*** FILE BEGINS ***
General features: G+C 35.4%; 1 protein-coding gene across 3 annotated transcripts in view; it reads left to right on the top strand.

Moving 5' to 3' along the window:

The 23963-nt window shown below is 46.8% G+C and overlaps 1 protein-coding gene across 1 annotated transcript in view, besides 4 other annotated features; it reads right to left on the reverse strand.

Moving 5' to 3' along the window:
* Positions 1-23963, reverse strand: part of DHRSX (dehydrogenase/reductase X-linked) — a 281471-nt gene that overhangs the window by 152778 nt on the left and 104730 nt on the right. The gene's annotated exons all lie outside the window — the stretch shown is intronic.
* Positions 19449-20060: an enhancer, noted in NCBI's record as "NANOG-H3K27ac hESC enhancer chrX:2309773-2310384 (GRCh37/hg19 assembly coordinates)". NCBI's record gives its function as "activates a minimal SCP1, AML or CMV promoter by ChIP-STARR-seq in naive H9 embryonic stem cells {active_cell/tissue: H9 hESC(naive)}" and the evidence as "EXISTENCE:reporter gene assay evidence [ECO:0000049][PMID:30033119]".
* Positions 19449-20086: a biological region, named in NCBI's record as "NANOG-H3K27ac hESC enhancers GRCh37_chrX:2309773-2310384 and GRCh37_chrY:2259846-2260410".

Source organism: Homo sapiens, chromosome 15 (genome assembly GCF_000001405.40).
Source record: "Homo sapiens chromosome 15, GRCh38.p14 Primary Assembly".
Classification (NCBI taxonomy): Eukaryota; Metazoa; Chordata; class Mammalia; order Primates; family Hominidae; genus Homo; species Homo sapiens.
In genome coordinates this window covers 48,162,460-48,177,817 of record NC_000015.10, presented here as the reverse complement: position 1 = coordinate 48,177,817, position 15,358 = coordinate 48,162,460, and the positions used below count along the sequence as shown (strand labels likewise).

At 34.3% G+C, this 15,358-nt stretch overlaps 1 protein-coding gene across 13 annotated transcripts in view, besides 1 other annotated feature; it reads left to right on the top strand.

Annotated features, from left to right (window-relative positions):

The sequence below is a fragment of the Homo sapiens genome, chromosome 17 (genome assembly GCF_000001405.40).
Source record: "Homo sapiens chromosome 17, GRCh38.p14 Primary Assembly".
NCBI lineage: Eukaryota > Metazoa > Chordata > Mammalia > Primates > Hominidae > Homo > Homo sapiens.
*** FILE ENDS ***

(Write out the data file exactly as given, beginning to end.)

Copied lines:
General features: G+C 35.4%; 1 protein-coding gene across 3 annotated transcripts in view; it reads left to right on the top strand.

Moving 5' to 3' along the window:

The 23963-nt window shown below is 46.8% G+C and overlaps 1 protein-coding gene across 1 annotated transcript in view, besides 4 other annotated features; it reads right to left on the reverse strand.

Moving 5' to 3' along the window:
* Positions 1-23963, reverse strand: part of DHRSX (dehydrogenase/reductase X-linked) — a 281471-nt gene that overhangs the window by 152778 nt on the left and 104730 nt on the right. The gene's annotated exons all lie outside the window — the stretch shown is intronic.
* Positions 19449-20060: an enhancer, noted in NCBI's record as "NANOG-H3K27ac hESC enhancer chrX:2309773-2310384 (GRCh37/hg19 assembly coordinates)". NCBI's record gives its function as "activates a minimal SCP1, AML or CMV promoter by ChIP-STARR-seq in naive H9 embryonic stem cells {active_cell/tissue: H9 hESC(naive)}" and the evidence as "EXISTENCE:reporter gene assay evidence [ECO:0000049][PMID:30033119]".
* Positions 19449-20086: a biological region, named in NCBI's record as "NANOG-H3K27ac hESC enhancers GRCh37_chrX:2309773-2310384 and GRCh37_chrY:2259846-2260410".

Source organism: Homo sapiens, chromosome 15 (genome assembly GCF_000001405.40).
Source record: "Homo sapiens chromosome 15, GRCh38.p14 Primary Assembly".
Classification (NCBI taxonomy): Eukaryota; Metazoa; Chordata; class Mammalia; order Primates; family Hominidae; genus Homo; species Homo sapiens.
In genome coordinates this window covers 48,162,460-48,177,817 of record NC_000015.10, presented here as the reverse complement: position 1 = coordinate 48,177,817, position 15,358 = coordinate 48,162,460, and the positions used below count along the sequence as shown (strand labels likewise).

At 34.3% G+C, this 15,358-nt stretch overlaps 1 protein-coding gene across 13 annotated transcripts in view, besides 1 other annotated feature; it reads left to right on the top strand.

Annotated features, from left to right (window-relative positions):

The sequence below is a fragment of the Homo sapiens genome, chromosome 17 (genome assembly GCF_000001405.40).
Source record: "Homo sapiens chromosome 17, GRCh38.p14 Primary Assembly".
NCBI lineage: Eukaryota > Metazoa > Chordata > Mammalia > Primates > Hominidae > Homo > Homo sapiens.